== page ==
• Balancing economic realities with environmental goals remains crucial for a sustainable future.
PYQ: Do you think India will meet 50 percent of its energy needs from renewable energy by 2030? Justify your answer. How will the shim of subsidies from fossil fuels to renewables help achieve the above Objective? Explain. (UPSC CSE (M) GS-3 2022) (250 words/15 m)
Practice Question:  In the context of global efforts to phase out fossil fuels, discuss the challenges and strategies for equitable transitions, considering legal frameworks and developing economies. (250 words/15 m)
 

3. Road map for fiscal consolidation

Topic: GS3 – Indian Economy –  Government Budgeting
Critical for UPSC as it involves fiscal policies, economic stability, capital expenditures, and understanding implications for national development.
Context
  • The article discusses the key points from the interim budget for 2024-25, highlighting tax rate stability, increased focus on capital expenditures, and the imperative of fiscal correction.
 Interim Budget Highlights:
  • No proposed changes in tax rates for direct or indirect taxes in the 2024-25 ‘vote on account.’
  • Emphasis on increasing Union government’s capital expenditures and fiscal correction.
Buoyancy and Revenue Projections:
  • Tax revenue buoyancy at 1.33 based on the Budget Estimates for the current year.
  • Nominal GDP growth estimated at 10.5%, providing a buffer for potential expenditure increase or deficit reduction.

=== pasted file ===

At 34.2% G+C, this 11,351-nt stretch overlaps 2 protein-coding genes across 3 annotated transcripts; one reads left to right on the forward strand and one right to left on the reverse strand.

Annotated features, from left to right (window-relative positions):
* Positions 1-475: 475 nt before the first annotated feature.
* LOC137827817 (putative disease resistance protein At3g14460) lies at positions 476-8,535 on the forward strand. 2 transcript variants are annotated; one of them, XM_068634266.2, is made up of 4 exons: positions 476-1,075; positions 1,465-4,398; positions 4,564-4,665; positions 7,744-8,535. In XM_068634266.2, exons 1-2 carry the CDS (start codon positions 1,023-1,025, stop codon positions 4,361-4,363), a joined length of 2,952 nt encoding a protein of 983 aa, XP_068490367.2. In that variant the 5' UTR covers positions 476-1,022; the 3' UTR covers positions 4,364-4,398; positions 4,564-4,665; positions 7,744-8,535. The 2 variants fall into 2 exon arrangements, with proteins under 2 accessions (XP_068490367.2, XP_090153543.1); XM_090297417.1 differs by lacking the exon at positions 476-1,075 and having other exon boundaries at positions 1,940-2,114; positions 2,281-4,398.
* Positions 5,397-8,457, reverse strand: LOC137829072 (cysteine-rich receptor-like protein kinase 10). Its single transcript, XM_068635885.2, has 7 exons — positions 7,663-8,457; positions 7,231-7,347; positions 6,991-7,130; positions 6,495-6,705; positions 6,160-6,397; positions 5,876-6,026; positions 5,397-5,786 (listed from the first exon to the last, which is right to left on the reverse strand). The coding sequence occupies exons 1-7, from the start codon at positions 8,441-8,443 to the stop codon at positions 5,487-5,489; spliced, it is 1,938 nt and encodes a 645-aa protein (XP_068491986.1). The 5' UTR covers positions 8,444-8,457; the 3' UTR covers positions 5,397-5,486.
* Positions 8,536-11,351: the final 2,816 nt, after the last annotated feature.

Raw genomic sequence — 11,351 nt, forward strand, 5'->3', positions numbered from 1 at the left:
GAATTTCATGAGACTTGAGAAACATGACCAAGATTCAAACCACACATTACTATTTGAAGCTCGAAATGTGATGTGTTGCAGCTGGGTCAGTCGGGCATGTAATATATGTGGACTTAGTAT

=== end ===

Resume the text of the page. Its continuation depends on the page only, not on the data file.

Capital Expenditure Trends:
  • Capital expenditures of the Central government to increase by 11.1%, maintaining the trend of recent years.
  • Higher growth rate of 16.9% compared to the Revised Estimates of 2023-24.
Challenges in Capital Expenditure:
  • Lower-than-budgeted growth in capital expenditures in 2023-24 associated with a real GDP growth of 7.3%.
  • Possibility of achieving a 17% capital expenditure growth in 2024-25 to support a 7% real GDP growth.
Fiscal Deficit Target:
  • Fiscal deficit for 2024-25 expected to decrease to 5.1%, a 0.7 percentage point decline.
  • Target fiscal deficit of 3% of GDP for the Central government and 6% of GDP combined with State governments.
Logic behind Fiscal Targets:
  • Linked to household savings in financial assets and net inflow of resources from abroad.
  • Household savings in financial assets declining, raising concerns about making adjustments to the desired fiscal deficit level.
Debt-GDP Ratio and Simulations:
  • Committee suggests a debt-GDP ratio of 60% for the Centre and States combined, with a 40% target for the Centre.
  • Simulations project reaching a 40% debt-GDP ratio for the Centre by 2034-35 with a 3% fiscal deficit sustained from 2028-29.
Inflation and Long-Term Fiscal Goals:
  • Fiscal deficit above 6% of GDP for the Centre and States combined could lead to inflation.
  • The goal is to achieve a fiscal deficit of 3% of GDP each for the Centre and the States over a specified time horizon.
PYQ: What are the reasons for Introduction of Fiscal responsibility and Budget Management (FRBM) act, 2003? Discuss critically its salient features and their effectiveness. (200 words/10m) (UPSC CSE (M) GS-3 2013)